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A Silent Rebuke Of “The War On Terrorism”

In a  measured East Room address late yesterday, President Obama announced the death  of Osama bin Laden and took a somber look back at Sept. 11, 2001, a  tragically beautiful day on the East Coast. A “cloudless sky”  set the scene for nearly three thousand deaths and two fallen towers by the  time it was done.

Listening  for what the president didn’t say in speaking to the nation, I came away  impressed with his choice of words. He deftly left out three of them:  “war on terror.” Cutting that phrase out of the political  lexicon is a graceful, silent rebuke to its authors. Never has that been  seen in a clearer light as last night. It’s far from just semantic.

Even  in his winning mode, Obama disowned that particular dog of war—and did not  let “terror” bark. Good for him, good for the nation, good for the  world. President George W. Bush and his dark side, Dick Cheney, used this  vague construct constantly and carelessly from day one, while the ruins of  September 11 were still smoking.

Waging  a “war on terror” made the American people estranged from  each other and made the whole world seem like a more dangerous place. Our  initial unity after the September 11 attacks dissolved in a sea of stress and  anxiety. The “war on terror” ran counter to our can-do  spirit because, we heard, there was nothing we could do to fight terrorism, but  go shopping. So much for sacrifices. Lots of dark acts were  committed in the name of the “war on terror,” often literally in the  dark and far from where we live.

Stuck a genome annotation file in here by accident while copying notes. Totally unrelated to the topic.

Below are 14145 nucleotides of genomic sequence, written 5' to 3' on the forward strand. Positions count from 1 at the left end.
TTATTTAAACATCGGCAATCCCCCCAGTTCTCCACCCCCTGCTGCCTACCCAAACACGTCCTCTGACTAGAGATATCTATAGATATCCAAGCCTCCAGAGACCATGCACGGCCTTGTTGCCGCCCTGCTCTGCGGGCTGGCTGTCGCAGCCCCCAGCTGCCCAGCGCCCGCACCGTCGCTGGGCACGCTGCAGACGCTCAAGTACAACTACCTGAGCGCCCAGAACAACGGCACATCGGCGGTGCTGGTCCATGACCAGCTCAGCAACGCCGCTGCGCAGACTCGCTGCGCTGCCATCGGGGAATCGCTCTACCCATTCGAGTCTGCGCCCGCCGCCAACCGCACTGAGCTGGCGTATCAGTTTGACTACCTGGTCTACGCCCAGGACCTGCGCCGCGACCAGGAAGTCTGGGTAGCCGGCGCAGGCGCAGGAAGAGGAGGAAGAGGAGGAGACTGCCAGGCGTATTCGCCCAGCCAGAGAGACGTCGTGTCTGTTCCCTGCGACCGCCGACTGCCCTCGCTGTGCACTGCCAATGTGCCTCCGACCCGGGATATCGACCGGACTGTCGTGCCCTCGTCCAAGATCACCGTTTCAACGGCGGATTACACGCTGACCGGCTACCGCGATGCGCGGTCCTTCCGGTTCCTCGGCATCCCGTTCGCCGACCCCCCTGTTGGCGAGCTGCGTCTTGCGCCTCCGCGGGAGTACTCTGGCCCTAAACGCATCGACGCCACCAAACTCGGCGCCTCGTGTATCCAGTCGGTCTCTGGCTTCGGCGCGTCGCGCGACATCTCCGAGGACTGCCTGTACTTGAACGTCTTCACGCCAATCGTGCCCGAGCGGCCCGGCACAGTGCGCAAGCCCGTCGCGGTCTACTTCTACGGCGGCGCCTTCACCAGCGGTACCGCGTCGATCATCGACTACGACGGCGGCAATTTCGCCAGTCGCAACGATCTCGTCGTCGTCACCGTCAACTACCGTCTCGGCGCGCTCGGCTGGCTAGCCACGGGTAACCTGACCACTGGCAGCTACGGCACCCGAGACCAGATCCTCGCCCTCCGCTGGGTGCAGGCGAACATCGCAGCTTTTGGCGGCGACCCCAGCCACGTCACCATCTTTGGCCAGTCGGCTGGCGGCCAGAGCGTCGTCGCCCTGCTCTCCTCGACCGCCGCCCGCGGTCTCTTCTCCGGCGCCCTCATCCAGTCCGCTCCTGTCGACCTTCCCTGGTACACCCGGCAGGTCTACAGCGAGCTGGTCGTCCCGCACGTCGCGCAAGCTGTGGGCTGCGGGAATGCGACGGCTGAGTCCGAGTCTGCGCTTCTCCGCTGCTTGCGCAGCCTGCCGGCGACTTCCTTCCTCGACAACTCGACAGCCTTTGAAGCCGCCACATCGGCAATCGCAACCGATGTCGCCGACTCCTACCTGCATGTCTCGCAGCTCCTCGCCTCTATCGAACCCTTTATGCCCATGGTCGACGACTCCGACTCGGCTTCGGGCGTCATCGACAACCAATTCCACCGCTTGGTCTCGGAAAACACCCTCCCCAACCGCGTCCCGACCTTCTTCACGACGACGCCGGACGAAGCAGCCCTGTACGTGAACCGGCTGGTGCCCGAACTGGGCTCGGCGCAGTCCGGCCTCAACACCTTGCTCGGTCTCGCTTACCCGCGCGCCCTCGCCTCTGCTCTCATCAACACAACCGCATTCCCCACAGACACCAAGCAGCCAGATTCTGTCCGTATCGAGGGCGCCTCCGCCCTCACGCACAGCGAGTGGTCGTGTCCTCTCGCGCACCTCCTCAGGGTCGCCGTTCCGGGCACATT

As  citizens, we have no full reckoning of what the “war on terror”  was used to justify, no receipt for its cost in lives, U.S. treasury dollars,  and our fallen place in the world community. Sunday’s late-night speech  indicated Obama has given this matter serious thought and its fair due.  He’s sending out signals to friends and foes alike that the Wild West  doesn’t live at the White House anymore, not even on a day when he achieved  Bush’s fondest dream as president. In more specific language, he simply  spoke of our “war against al-Qaeda.” How sweet it was to watch and to hear his well-chosen words that steered clear of “with us or against  us,” “dead or alive,” or bragging about being the  greatest nation. Gloating does not become a president.

Speaking  of Bush, his official statement indicated he knew “war on terror” is no longer acceptable in policy parleys, so he changed it to  “fight against terrorism.” Do they have enough crow down there  in Texas for him?

Save  some for the prince of darkness, too.

By: Jamie Stiehm, U. S. News and World Report, May 2, 2011

May 2, 2011 Posted by | 911, Foreign Policy, Ground Zero, Homeland Security, Islam, Justice, Military Intervention, Politics, President Obama, Terrorism | , , , , , , , , , , | Leave a comment

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